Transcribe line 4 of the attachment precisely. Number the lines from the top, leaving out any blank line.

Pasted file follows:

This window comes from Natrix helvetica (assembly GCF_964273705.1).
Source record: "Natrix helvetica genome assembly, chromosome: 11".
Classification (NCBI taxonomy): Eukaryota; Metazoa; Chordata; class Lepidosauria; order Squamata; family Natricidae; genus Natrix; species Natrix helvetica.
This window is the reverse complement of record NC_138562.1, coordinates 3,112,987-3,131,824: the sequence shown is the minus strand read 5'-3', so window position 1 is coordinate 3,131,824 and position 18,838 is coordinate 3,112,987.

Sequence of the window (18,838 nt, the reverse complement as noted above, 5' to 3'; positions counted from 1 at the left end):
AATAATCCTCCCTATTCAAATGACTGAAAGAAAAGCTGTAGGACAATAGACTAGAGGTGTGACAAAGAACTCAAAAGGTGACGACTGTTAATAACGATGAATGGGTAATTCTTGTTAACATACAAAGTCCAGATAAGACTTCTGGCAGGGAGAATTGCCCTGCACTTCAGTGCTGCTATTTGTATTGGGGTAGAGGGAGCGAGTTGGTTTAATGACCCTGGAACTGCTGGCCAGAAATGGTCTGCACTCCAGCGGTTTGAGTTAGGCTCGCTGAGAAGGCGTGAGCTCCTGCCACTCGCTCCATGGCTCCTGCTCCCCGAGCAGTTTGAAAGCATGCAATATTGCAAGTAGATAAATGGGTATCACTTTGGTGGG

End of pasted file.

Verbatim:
This window is the reverse complement of record NC_138562.1, coordinates 3,112,987-3,131,824: the sequence shown is the minus strand read 5'-3', so window position 1 is coordinate 3,131,824 and position 18,838 is coordinate 3,112,987.